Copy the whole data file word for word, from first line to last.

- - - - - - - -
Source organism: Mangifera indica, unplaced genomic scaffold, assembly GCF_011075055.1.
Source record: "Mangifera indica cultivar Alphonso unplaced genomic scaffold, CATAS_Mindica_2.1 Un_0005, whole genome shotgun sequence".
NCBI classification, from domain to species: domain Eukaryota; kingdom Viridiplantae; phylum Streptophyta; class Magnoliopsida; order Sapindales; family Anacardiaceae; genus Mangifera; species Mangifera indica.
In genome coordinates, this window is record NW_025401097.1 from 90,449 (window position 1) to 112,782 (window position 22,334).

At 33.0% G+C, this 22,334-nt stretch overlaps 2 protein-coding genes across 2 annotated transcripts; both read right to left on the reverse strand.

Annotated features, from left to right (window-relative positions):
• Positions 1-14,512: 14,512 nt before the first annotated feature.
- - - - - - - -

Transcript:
Source organism: Mangifera indica, unplaced genomic scaffold, assembly GCF_011075055.1.
Source record: "Mangifera indica cultivar Alphonso unplaced genomic scaffold, CATAS_Mindica_2.1 Un_0005, whole genome shotgun sequence".
NCBI classification, from domain to species: domain Eukaryota; kingdom Viridiplantae; phylum Streptophyta; class Magnoliopsida; order Sapindales; family Anacardiaceae; genus Mangifera; species Mangifera indica.
In genome coordinates, this window is record NW_025401097.1 from 90,449 (window position 1) to 112,782 (window position 22,334).

At 33.0% G+C, this 22,334-nt stretch overlaps 2 protein-coding genes across 2 annotated transcripts; both read right to left on the reverse strand.

Annotated features, from left to right (window-relative positions):
• Positions 1-14,512: 14,512 nt before the first annotated feature.